May 21, 2009
  3. The game reviews are summaries from the review site discussed in the article, not my personal opinions. Please read the article details carefully.

    May 21, 2009
  4. masterpunks said:

    I don’t understand your review of Fallout 3. In in the first two games you could kill children, with the inherit graphic upgrades this was taken out as it would be much more brutal and in poor tastes, but in the fallout games you have a Karma score that reflects your characters reputation in the world. If you say killed a child you get the child killer perk which meant that all of the civilized people would refuse to associate with you or try to bring you to justice. It is the same with Fallout 3. I am currently playing it and I had a child come up to me and give me an apple and tell me I am on of the good guys with a smile on her face. The fact is that the game allows you to make many moral choices and is rated “M” as it is intended to be for adults. It would seem here you left out the good choices you can make, like freeing slaves, and talking out a solution to a problem, which for all of the evil choices in the game there are good alternatives. So please do give the games a fair shot. It doesn’t belong in the hands of children but the way you speak about it sounds like you never played the game and just decided to demonize it.

    May 21, 2009
  5. Chrissd21 said:

    Dude.. Come on. There are several reasons people think Christians are idiots. 1) They’re hyprocrites. 2) They act like everyone else and are hypocrites. 3) They’re idiots. This is an example of the third type. No offense meant btw. As you said, you didn’t write the review, just repeated it. But really.. Try not to parrot talk. It makes you look bad. In Fallout 3, if you play as a Male, you get the Ladykiller Perk. If you play as a female, you get the Black Widow perk. Both are the same. If you’re one sex, you get bonuses against the other. And the blowing up the city thing? The game is and FPSRPG. First Person Shooter Role Playing Game. Note the role playing bit. It’s a game of choices. If you choose to be an rtard, the ingame characters will hate you. If you play nice, they’ll be nice to you. The person you got the review off played as the “bad guy”. He deliberately played to be as evil as possible. Yes, the game allows that. That doesn’t make it a bad game. Just more complex and mature than other games. H.A.W.X involves blasting people out the sky and Total War involves sending armys against each other.. “The possible negative effects of unbridled gaming were also addressed in a 2004 study Gentile participated in, where correlations were drawn between excessive gaming and poor grades and antisocial behaviors.” First concept you learn in statistics. Correlation does not equal causation. There are other factors involved. “The question then becomes: In a household where the parent or parents both work, how do you keep your kid from not spending the entire summer spraying rival soldiers’ bloody guts all over the screen?” That great big thing on the cover. Known as a rating. If it says M 17+, then I’d seriously suggest not buying for someone below that age. I like a complex game or a mindless shooter. But doesn’t mean a 10yr old should be playing it. And.. Well. I’d class the entire thing as fairly narrow minded BS. So yea. All up, dont’ parrot talk something you have no idea about. Especially that particular site. If you put something up, make sure you’re not talking junk. Otherwise you’ll look like an idiot. And with the Christian bit up, you’ll make the rest of us look bad.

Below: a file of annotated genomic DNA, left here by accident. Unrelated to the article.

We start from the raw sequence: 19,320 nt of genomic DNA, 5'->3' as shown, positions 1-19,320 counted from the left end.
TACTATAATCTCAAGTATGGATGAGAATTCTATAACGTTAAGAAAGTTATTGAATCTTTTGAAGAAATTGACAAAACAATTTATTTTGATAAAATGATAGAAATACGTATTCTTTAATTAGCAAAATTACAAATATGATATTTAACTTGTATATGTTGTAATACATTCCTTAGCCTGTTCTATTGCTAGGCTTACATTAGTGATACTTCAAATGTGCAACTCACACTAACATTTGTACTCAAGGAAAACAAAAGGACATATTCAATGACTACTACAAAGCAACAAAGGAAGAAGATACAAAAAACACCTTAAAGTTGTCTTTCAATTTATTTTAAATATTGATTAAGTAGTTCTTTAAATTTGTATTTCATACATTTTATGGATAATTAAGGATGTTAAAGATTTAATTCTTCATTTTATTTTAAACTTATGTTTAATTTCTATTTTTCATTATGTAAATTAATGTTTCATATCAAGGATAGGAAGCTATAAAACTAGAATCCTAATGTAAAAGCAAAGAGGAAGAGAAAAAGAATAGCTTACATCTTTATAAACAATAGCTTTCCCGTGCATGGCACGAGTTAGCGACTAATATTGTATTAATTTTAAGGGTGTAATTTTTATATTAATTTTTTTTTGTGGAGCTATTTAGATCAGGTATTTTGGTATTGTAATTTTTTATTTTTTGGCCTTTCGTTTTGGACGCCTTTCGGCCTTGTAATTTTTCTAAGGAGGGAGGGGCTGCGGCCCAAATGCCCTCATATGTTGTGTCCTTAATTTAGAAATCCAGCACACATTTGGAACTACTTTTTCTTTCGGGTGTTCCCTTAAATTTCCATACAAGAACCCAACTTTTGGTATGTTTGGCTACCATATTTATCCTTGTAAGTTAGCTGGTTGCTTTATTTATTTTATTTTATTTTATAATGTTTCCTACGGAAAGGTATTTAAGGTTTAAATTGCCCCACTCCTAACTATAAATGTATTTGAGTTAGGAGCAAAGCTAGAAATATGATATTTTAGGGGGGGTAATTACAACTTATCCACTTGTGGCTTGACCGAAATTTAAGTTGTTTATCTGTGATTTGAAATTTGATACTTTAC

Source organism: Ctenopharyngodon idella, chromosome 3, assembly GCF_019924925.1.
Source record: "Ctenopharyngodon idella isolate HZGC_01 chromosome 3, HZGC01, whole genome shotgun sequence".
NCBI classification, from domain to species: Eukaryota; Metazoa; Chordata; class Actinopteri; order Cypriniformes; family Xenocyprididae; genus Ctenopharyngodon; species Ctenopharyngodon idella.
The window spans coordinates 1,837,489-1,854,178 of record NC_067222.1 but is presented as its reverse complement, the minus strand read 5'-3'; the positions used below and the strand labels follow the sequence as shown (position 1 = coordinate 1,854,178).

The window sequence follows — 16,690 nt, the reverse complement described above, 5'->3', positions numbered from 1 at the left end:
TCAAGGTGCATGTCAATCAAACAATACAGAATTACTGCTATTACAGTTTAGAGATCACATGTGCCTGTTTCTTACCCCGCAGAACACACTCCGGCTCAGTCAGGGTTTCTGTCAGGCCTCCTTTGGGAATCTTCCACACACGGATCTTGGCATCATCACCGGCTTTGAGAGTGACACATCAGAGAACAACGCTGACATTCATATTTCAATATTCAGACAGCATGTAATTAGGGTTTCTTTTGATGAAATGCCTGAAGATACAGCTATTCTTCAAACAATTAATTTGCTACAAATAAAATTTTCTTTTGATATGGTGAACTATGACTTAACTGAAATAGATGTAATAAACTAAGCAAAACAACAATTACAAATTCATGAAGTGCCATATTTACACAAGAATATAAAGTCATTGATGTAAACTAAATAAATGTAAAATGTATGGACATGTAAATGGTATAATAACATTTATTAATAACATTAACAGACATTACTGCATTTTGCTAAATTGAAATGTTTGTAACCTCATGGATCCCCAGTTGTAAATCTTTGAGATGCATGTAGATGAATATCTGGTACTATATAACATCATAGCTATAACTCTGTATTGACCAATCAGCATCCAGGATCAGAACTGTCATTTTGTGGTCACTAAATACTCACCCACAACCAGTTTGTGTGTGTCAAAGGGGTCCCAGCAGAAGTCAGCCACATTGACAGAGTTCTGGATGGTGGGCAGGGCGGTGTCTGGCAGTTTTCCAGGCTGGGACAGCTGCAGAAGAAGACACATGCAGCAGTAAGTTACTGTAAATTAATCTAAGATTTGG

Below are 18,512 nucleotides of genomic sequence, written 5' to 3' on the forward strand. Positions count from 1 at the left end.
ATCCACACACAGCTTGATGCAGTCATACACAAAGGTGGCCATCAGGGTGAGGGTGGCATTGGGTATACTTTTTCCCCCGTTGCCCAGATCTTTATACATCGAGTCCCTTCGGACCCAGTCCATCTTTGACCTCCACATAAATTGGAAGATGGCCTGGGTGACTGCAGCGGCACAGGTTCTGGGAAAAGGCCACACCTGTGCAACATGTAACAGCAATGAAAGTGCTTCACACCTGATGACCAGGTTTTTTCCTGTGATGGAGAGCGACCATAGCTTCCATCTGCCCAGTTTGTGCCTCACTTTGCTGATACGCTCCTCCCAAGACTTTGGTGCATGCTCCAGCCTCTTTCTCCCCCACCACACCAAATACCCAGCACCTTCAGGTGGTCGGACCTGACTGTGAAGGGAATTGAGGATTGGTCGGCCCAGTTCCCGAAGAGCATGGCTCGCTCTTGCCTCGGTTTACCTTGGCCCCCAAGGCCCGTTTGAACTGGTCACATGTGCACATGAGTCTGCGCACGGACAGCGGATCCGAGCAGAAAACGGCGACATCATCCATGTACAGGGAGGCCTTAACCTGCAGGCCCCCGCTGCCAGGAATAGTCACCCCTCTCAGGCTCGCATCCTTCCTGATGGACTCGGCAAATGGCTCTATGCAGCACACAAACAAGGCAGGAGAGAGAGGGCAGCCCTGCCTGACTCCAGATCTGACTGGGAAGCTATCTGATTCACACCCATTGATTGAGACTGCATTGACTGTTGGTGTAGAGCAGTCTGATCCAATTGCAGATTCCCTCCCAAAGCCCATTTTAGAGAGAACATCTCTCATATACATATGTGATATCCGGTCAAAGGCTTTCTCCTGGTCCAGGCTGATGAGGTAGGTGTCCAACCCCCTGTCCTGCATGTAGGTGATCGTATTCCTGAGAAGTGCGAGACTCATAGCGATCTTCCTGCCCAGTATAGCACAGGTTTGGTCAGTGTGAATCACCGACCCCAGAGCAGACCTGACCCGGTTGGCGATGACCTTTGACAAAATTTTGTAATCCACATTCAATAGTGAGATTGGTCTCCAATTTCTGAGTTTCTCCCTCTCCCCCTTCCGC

June 7, 2009